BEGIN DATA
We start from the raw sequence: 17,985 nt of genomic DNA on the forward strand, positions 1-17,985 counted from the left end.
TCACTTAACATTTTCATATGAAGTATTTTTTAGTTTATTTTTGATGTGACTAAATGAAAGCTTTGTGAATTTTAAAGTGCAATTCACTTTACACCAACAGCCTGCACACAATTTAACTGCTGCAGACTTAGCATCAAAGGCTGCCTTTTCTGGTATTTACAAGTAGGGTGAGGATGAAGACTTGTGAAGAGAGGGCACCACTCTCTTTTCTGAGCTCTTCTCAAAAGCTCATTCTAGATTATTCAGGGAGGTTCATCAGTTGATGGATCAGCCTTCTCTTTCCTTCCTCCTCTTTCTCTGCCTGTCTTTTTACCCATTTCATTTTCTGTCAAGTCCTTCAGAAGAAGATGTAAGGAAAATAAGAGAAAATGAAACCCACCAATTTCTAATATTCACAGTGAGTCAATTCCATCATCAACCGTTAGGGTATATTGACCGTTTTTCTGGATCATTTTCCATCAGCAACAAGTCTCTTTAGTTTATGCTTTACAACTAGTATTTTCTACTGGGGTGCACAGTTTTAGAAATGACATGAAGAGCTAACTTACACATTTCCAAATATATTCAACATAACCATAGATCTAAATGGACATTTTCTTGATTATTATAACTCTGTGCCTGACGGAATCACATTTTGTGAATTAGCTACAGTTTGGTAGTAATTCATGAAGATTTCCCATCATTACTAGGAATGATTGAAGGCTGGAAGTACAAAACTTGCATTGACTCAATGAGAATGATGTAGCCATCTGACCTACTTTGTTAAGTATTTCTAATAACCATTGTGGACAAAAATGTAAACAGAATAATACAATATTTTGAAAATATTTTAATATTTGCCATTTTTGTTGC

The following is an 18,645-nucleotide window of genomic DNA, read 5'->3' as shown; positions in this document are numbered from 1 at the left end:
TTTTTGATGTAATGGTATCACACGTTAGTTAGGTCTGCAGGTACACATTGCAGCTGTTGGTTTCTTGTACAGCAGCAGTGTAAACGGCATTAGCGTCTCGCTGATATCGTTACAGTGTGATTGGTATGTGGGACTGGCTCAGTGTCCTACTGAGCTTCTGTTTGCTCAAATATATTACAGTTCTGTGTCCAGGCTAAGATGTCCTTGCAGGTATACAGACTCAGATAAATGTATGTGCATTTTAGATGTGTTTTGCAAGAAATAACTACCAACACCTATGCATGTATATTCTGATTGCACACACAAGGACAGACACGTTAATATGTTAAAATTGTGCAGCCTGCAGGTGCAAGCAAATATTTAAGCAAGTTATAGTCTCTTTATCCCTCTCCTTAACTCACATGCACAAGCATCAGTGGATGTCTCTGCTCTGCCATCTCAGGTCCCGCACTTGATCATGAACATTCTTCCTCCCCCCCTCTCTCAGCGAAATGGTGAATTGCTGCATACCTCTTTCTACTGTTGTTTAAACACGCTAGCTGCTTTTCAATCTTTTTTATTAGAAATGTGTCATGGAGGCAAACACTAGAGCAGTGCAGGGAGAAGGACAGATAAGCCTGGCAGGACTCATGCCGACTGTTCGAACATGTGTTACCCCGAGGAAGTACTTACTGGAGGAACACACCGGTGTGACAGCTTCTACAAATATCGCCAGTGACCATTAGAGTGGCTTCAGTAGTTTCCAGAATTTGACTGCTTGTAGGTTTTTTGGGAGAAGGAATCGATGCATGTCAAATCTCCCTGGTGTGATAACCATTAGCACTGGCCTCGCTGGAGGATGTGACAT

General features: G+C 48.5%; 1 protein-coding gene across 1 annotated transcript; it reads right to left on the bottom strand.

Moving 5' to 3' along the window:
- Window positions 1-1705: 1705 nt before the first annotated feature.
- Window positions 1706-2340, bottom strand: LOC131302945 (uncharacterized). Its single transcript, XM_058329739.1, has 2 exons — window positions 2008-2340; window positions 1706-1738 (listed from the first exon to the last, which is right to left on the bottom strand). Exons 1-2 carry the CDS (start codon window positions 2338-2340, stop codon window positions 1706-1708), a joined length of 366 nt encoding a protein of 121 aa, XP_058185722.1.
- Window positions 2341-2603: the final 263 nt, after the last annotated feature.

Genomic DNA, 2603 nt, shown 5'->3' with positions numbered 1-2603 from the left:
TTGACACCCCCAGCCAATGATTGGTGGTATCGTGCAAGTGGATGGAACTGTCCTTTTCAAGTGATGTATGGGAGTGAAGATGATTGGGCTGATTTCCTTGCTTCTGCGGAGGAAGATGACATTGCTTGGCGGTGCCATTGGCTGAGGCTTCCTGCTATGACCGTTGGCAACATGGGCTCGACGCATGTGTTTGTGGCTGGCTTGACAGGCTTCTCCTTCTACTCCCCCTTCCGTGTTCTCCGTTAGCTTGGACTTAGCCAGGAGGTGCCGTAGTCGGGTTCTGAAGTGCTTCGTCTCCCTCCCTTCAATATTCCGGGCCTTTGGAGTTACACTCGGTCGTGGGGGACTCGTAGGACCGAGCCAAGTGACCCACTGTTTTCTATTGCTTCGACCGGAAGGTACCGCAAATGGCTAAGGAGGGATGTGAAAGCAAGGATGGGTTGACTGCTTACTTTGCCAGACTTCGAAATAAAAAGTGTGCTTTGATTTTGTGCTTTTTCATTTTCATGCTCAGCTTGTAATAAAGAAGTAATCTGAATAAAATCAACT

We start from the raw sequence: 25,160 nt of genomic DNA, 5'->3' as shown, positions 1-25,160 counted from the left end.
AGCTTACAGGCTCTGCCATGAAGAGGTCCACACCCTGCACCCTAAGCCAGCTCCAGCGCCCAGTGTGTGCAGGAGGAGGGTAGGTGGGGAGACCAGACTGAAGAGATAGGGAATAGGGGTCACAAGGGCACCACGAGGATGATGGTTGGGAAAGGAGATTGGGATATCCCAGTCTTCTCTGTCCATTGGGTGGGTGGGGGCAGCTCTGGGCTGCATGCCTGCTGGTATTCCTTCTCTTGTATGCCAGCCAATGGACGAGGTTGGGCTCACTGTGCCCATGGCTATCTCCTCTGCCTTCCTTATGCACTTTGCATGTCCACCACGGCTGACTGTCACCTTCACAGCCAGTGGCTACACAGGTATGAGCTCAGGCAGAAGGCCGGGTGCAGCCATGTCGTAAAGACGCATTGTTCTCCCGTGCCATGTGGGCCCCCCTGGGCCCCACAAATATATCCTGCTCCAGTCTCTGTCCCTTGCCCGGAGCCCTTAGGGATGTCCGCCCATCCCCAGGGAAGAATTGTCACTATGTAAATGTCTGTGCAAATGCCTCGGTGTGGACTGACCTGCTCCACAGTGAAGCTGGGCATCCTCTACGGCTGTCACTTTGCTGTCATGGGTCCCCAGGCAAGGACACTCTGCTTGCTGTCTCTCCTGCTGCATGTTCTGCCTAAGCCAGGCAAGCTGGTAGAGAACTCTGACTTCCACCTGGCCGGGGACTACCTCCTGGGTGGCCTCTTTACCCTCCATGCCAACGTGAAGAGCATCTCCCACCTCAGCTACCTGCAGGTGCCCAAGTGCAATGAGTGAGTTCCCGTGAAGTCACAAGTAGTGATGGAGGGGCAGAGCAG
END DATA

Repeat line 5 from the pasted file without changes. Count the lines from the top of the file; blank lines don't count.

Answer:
General features: G+C 48.5%; 1 protein-coding gene across 1 annotated transcript; it reads right to left on the bottom strand.